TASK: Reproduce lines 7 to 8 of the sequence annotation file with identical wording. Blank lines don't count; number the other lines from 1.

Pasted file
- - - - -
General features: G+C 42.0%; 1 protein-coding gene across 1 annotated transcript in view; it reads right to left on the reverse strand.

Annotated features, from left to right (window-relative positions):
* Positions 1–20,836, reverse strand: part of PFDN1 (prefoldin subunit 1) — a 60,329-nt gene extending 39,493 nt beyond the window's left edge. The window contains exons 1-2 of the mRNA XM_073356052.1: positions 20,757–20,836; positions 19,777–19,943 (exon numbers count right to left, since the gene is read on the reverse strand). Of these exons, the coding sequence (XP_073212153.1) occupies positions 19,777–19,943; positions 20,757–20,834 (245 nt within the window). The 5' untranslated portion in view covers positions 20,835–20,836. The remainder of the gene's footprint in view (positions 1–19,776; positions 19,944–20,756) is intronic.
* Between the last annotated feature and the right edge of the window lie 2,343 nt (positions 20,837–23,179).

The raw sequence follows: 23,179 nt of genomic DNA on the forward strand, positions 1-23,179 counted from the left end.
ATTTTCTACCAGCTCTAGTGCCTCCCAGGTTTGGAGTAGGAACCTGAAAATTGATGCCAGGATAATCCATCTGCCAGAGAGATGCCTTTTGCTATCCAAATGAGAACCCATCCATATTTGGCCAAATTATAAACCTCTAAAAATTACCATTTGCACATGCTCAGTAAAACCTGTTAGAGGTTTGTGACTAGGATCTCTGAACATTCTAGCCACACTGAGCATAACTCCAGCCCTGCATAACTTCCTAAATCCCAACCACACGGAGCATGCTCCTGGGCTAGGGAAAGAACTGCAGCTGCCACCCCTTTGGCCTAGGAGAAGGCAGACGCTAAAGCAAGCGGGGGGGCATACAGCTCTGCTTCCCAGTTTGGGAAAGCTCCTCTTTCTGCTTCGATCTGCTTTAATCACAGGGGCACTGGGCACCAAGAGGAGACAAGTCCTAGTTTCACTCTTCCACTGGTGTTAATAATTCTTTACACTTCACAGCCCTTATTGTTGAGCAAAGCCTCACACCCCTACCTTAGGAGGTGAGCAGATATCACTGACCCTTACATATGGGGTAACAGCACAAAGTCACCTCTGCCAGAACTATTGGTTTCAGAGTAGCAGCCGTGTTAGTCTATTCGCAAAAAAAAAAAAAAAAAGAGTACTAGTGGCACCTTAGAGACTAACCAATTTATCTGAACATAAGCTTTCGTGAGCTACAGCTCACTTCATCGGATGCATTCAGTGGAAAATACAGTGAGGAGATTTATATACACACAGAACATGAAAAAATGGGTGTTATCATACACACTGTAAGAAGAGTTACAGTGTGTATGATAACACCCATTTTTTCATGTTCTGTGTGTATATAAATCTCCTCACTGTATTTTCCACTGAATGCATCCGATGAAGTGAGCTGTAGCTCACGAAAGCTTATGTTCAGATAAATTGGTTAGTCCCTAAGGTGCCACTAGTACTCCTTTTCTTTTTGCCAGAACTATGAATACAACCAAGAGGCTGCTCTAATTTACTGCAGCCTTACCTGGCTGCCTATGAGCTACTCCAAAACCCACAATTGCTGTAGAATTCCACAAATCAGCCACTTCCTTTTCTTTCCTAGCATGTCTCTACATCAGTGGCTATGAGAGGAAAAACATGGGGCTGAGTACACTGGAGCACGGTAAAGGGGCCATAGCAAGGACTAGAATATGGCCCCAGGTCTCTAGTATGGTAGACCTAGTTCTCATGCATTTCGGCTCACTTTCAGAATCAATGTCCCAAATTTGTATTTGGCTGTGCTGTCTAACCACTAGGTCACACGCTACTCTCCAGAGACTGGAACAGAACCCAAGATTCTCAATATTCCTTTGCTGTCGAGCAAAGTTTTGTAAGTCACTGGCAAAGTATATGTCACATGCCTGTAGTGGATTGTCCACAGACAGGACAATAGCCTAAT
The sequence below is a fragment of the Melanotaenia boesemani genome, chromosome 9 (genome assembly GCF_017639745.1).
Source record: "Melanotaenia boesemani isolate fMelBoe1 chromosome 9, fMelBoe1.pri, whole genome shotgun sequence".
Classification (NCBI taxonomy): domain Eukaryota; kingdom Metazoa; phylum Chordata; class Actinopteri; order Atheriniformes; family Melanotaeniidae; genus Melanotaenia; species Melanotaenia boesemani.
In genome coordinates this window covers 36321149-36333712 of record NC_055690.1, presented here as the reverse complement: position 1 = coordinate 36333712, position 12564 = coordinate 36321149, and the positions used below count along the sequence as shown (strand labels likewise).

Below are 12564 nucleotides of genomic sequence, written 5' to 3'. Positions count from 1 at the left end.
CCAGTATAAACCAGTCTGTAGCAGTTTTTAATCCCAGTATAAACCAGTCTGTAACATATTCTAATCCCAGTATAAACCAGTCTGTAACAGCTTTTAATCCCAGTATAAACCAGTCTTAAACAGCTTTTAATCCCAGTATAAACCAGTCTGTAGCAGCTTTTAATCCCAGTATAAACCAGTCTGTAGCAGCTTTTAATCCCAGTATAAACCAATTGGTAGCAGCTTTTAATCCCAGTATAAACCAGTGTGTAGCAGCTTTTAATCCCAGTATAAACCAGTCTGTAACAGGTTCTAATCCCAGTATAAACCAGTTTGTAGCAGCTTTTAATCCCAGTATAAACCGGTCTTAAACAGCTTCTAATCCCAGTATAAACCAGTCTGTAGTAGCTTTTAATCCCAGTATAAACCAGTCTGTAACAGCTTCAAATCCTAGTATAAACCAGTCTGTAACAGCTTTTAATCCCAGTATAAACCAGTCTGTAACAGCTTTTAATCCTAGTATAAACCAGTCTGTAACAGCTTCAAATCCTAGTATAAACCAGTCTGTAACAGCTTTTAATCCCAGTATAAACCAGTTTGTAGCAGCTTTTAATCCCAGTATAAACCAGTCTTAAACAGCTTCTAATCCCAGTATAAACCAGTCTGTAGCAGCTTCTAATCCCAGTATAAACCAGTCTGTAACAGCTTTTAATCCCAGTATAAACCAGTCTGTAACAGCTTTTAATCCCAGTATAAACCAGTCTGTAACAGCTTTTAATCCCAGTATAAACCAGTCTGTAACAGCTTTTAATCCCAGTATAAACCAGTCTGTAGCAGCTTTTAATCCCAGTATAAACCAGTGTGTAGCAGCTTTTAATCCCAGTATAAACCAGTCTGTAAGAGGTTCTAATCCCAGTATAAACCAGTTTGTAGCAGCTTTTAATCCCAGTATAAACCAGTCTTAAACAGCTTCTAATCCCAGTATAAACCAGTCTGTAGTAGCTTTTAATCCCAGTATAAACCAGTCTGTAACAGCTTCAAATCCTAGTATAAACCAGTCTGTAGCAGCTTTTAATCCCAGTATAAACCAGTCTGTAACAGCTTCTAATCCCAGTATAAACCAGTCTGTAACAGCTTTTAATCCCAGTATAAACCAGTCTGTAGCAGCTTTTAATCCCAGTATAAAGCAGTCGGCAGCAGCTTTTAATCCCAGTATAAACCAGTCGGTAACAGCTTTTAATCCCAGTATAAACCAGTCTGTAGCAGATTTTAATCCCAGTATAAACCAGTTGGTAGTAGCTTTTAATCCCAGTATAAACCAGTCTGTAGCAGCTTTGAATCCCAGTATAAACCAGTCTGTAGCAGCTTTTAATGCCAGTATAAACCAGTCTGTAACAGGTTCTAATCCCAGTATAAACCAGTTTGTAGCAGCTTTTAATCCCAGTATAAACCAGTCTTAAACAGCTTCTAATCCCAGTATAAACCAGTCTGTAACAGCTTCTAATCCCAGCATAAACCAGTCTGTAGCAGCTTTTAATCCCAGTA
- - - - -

The sequence below is a fragment of the Melanotaenia boesemani genome, chromosome 9 (genome assembly GCF_017639745.1).
Source record: "Melanotaenia boesemani isolate fMelBoe1 chromosome 9, fMelBoe1.pri, whole genome shotgun sequence".